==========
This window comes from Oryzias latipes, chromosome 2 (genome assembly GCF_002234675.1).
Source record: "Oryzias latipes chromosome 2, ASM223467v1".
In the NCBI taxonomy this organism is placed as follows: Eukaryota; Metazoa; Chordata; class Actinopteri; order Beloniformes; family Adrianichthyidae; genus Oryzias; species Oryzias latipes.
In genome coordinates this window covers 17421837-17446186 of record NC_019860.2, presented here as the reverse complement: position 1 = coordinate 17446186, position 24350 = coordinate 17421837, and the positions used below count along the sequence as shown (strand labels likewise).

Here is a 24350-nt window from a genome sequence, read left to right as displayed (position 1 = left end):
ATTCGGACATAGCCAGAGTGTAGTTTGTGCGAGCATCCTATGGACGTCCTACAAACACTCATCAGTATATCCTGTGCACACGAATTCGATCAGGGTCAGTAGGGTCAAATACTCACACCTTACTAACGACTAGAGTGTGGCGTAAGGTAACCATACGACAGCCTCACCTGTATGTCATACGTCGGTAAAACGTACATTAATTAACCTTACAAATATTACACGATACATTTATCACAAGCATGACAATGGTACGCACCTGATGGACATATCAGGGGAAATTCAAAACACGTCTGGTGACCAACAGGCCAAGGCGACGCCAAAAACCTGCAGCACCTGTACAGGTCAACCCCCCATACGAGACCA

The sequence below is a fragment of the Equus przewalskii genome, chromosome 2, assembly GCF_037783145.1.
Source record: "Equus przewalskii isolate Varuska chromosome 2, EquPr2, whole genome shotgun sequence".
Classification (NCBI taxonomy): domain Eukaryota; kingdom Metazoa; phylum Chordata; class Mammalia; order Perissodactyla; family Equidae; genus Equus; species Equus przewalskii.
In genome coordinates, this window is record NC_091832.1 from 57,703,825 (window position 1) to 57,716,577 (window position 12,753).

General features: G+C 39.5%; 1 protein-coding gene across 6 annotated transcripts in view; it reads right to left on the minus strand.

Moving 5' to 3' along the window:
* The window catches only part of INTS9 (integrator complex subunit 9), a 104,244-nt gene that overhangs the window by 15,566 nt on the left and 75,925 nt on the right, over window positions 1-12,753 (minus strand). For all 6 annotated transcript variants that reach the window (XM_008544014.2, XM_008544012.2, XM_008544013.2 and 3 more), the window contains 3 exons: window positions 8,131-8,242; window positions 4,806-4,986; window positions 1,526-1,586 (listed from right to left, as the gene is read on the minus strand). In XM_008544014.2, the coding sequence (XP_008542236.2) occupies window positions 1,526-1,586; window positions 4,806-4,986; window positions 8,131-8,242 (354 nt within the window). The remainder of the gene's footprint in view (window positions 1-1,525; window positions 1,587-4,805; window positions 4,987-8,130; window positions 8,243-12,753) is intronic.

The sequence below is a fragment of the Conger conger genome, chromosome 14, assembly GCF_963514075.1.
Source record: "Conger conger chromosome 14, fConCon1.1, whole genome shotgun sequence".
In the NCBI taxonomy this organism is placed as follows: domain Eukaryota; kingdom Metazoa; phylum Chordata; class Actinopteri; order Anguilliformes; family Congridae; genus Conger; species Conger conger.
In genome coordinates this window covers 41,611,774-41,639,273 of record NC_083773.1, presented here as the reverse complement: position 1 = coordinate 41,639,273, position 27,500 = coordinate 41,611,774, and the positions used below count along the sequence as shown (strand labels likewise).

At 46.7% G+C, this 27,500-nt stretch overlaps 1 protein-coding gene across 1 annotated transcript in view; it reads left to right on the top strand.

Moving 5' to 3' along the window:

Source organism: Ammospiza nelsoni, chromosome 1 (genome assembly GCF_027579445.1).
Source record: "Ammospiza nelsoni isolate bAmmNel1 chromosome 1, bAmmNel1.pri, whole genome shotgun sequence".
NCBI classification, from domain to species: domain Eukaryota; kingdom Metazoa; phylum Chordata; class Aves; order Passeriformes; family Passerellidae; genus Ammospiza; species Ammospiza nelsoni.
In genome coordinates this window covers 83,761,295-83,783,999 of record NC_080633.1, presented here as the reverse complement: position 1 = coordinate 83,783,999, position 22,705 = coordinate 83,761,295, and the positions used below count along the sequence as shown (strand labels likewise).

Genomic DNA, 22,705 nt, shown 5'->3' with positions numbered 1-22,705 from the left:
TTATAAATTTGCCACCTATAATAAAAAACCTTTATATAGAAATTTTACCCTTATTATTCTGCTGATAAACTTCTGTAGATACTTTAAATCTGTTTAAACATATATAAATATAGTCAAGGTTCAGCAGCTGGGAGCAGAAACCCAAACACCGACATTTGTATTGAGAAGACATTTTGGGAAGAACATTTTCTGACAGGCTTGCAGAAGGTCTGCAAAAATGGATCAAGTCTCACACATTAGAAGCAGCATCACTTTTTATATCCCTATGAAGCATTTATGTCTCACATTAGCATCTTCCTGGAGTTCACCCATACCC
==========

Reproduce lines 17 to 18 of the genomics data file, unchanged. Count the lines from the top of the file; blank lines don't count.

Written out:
In genome coordinates this window covers 41,611,774-41,639,273 of record NC_083773.1, presented here as the reverse complement: position 1 = coordinate 41,639,273, position 27,500 = coordinate 41,611,774, and the positions used below count along the sequence as shown (strand labels likewise).

At 46.7% G+C, this 27,500-nt stretch overlaps 1 protein-coding gene across 1 annotated transcript in view; it reads left to right on the top strand.